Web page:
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Sunday, March 7, 2021

Science as well as religion: Dr Pratish Chandra Bandopadhayay, OAM

Reading Time: 3 minutesDr Pratish Chandra Bandopadhayay, OAM

For service to the Bengali and Nepalese communities

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“The hardest thing about the notification from the Governor General’s office was to keep it all a secret till the official announcement”, confessed Dr Pratish Chandra Bandopadhayay with a smile, whilst sharing his reaction to the news that he had been honoured with an Order of Australia medal (OAM) during this year’s Australia Day roll of honours.

Dr Bandopadhayay was recognised for his service to the Bengali and Nepalese community in Melbourne, and shared his journey from migrant to OAM in Australia.

Dr Bandopadhayay is a distinguished, well-published scientist who has worked for CSIRO (Commonwealth Scientific Industrial Research Organisation) for over 30 years.

“I have retired, but am still connected to CSIRO in other capacities”, said Dr. Bandopadhayay told Indian Link. “As the Senior Principal Research Scientist, my forte was mainly in Renewable Energy and Heat Transfer. My most defining moments professionally, were when I was involved in a project to run a diesel engine on brown coal oil mixtures, and also the project where CSIRO produced a cooling system for HAZMAT suits for soldiers in the Australian Army”.

According to Dr Bandopadhayay, his most successful personal achievement was raising his three children Pramita, Pratiti and Prateek, all of who are doctors. His wife Chhandashi, his children and grandchildren were delighted with the news that this inspirational man had deservedly been recognised with an Order Of Australia medal.

Dr Bandopadhayay first came to Australia from Nepal at 16, after receiving a United Nations Colombo Plan Scholarship in 1961. He went to Trinity Grammar School and then to the University of Melbourne, where he took a degree in Engineering. He continued his academic pursuits by receiving Monash Graduate scholarships that enabled him to complete first his Masters, and then a PhD.

As one of the first few Bengali migrants to Australia, Dr Bandopadhayay soon got actively involved with the local India Club and other student activities.

In 1975 Dr Bandopadhayay was awarded the Mahendra Vidya Bhusan Medal by the late King Birendra of Nepal, for being the first Nepalese citizen to achieve a PhD in Mechanical Engineering. He then went on to work for the University of Queensland in Brisbane, before joining CSIRO in 1978.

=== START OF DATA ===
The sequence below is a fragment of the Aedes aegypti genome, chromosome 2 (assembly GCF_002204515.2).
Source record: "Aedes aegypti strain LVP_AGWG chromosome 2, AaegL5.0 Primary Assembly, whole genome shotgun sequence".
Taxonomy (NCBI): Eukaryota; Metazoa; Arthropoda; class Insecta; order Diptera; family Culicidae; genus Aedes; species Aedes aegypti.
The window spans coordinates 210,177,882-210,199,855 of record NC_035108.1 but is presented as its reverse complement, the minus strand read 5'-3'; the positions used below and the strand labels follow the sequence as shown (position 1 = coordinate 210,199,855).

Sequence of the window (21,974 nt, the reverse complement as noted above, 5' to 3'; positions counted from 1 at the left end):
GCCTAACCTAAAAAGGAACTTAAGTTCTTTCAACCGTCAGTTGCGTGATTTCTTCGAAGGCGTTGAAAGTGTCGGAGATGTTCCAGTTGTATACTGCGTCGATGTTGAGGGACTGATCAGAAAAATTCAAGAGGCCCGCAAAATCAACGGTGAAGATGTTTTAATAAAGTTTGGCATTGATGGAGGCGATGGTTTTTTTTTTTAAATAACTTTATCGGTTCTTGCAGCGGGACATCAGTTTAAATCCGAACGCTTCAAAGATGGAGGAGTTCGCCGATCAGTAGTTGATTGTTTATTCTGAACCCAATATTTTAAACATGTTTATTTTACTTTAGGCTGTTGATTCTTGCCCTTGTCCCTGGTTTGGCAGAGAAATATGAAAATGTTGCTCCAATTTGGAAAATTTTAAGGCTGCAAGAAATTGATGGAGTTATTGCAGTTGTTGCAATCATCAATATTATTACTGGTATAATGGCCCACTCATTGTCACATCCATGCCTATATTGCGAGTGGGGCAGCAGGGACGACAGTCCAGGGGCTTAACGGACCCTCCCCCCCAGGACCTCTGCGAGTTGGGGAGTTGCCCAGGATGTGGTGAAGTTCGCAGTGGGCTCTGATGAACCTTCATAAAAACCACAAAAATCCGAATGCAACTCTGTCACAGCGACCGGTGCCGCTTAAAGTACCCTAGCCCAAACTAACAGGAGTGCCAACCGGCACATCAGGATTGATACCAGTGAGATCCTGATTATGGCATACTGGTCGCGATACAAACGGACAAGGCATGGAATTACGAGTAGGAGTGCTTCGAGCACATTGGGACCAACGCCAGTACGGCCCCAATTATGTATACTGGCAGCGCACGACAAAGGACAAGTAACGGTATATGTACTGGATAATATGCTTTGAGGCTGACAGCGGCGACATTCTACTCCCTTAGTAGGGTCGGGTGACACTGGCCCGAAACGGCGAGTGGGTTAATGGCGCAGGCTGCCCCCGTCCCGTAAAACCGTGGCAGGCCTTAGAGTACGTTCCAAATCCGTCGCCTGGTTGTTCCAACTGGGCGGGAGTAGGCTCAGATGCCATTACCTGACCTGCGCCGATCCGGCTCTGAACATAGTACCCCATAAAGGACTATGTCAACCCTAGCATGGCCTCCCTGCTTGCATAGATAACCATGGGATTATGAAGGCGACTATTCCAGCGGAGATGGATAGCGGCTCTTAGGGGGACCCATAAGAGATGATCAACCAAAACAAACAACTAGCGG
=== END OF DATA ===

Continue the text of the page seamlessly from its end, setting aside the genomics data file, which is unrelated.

In the early sixties there were not many Bengali migrants in Melbourne, nor priests (purohits) who could conduct religious ceremonies. Under the tutelage of priest Sri Chintaman Datar Dr Bandopadhayay learnt to conduct various ceremonies and Hindu marriage ceremonies. He also gained formal training and registered as a civil marriage celebrant. Dr Bandopadhayay was appointed as the first purohit (priest) for the Durga Pooja conducted by the Bengali Association. Since then, he has conducted innumerable Hindu rituals and blessed thousands of devotees.

“As a community priest, one tends to become a counsellor cum confidante for many restless souls. A considerable chunk of my role is to offer advice to people who are desperate for solace and want answers. This can be most challenging, but also most rewarding and as a result, I continue to expand my knowledge of the human psyche”, said Dr Bandopadhayay.

What gives him enormous pleasure is to teach children and adults how to play Indian musical instruments like the flute as well as the guitar. He has taught music for nearly 15 years on a voluntary basis.

Dr Bandopadhayay also voluntarily translates literary material from Sanskrit, to English and Bengali.

“I strongly believe children should be exposed to many musical instruments as it is very beneficial to their development. The young ones should be proud of their heritage and be sensitive to other cultures”, he stated.

Amongst his many pursuits, Dr Bandopadhayay is also associated with a band called Teen Pagol where he plays the flute for Bengali folk songs along with two other artists. Any dakshina (donation) that he receives as a priest goes towards NGOs and charities that he supports in Kolkata.

“I value this honour and am humbled at being chosen for it, however it does not change anything for me. I will continue my work as long as I am able to, my reward is the pleasure I get from contributing towards my culture and towards the community”, said Dr Bandopadhayay with conviction.

“We are lucky to be living in multicultural Australia and if I was to get a second chance to settle anywhere in the world, Australia would still be my first choice”, he concluded proudly.

For more Australia Day honours

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Preeti Jabbal
Preeti Jabbal
Preeti is the Melbourne Coordinator of Indian Link.

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